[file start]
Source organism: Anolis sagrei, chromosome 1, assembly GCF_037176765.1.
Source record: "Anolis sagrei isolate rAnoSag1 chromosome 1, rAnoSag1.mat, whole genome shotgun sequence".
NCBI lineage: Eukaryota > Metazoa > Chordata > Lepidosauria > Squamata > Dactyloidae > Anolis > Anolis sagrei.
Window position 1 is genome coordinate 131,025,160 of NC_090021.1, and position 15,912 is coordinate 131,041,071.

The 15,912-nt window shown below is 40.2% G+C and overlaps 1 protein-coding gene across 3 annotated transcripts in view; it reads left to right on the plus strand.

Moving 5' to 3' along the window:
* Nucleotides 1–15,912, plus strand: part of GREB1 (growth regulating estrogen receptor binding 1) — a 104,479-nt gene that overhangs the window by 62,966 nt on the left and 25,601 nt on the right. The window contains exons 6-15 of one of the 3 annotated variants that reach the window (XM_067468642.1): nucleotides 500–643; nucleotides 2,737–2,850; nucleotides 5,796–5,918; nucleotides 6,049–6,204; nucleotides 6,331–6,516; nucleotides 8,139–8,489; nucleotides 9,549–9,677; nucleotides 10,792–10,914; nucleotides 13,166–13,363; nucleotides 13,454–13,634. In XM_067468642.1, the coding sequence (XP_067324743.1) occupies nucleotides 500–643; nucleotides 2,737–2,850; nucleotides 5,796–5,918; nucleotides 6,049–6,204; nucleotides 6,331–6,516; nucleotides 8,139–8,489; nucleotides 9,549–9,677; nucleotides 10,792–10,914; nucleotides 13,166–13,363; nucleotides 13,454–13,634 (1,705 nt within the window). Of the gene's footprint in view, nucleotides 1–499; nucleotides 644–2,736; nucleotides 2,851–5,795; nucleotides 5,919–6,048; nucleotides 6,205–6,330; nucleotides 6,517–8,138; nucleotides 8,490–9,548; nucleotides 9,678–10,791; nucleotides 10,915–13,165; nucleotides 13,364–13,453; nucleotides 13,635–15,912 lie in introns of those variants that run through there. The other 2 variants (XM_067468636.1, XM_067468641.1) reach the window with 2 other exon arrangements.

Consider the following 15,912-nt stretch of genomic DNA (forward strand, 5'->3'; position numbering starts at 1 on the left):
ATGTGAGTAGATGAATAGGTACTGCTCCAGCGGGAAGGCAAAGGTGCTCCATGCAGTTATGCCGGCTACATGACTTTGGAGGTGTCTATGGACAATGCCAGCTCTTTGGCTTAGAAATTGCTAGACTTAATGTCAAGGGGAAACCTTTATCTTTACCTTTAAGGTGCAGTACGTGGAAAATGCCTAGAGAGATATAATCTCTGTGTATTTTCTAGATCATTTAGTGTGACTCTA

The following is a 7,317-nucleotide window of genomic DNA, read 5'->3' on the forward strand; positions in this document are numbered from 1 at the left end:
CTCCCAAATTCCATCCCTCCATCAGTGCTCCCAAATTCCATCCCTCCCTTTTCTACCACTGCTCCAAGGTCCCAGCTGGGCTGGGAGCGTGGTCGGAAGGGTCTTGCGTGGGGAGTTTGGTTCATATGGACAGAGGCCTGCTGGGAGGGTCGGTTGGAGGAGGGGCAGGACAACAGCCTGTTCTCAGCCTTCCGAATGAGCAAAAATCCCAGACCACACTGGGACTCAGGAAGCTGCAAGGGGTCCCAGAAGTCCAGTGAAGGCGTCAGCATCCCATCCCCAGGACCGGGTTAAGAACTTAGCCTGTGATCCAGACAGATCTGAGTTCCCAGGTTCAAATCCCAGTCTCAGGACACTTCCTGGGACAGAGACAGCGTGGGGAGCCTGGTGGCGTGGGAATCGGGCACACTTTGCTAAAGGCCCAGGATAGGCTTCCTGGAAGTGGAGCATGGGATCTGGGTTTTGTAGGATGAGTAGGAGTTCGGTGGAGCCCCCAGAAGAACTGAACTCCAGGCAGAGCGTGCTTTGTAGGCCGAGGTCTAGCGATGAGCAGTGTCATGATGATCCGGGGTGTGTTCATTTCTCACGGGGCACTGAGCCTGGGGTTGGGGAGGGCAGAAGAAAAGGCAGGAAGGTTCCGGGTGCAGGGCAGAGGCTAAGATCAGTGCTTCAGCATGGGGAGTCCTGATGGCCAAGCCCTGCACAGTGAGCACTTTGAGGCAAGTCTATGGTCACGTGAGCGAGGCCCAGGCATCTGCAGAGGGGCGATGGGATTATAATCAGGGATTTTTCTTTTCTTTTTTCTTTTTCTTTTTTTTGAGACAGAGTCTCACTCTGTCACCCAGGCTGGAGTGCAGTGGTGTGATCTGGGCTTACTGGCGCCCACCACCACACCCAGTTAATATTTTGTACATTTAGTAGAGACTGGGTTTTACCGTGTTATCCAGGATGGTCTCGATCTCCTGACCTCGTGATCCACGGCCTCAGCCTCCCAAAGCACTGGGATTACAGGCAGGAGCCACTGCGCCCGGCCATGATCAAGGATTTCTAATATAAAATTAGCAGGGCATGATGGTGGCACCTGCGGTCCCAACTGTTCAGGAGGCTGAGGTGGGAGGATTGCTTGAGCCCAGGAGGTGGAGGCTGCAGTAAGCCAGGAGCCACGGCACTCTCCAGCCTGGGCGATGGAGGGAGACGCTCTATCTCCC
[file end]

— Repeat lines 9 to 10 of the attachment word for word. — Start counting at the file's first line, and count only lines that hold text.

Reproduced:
ATGTGAGTAGATGAATAGGTACTGCTCCAGCGGGAAGGCAAAGGTGCTCCATGCAGTTATGCCGGCTACATGACTTTGGAGGTGTCTATGGACAATGCCAGCTCTTTGGCTTAGAAATTGCTAGACTTAATGTCAAGGGGAAACCTTTATCTTTACCTTTAAGGTGCAGTACGTGGAAAATGCCTAGAGAGATATAATCTCTGTGTATTTTCTAGATCATTTAGTGTGACTCTA

The following is a 7,317-nucleotide window of genomic DNA, read 5'->3' on the forward strand; positions in this document are numbered from 1 at the left end: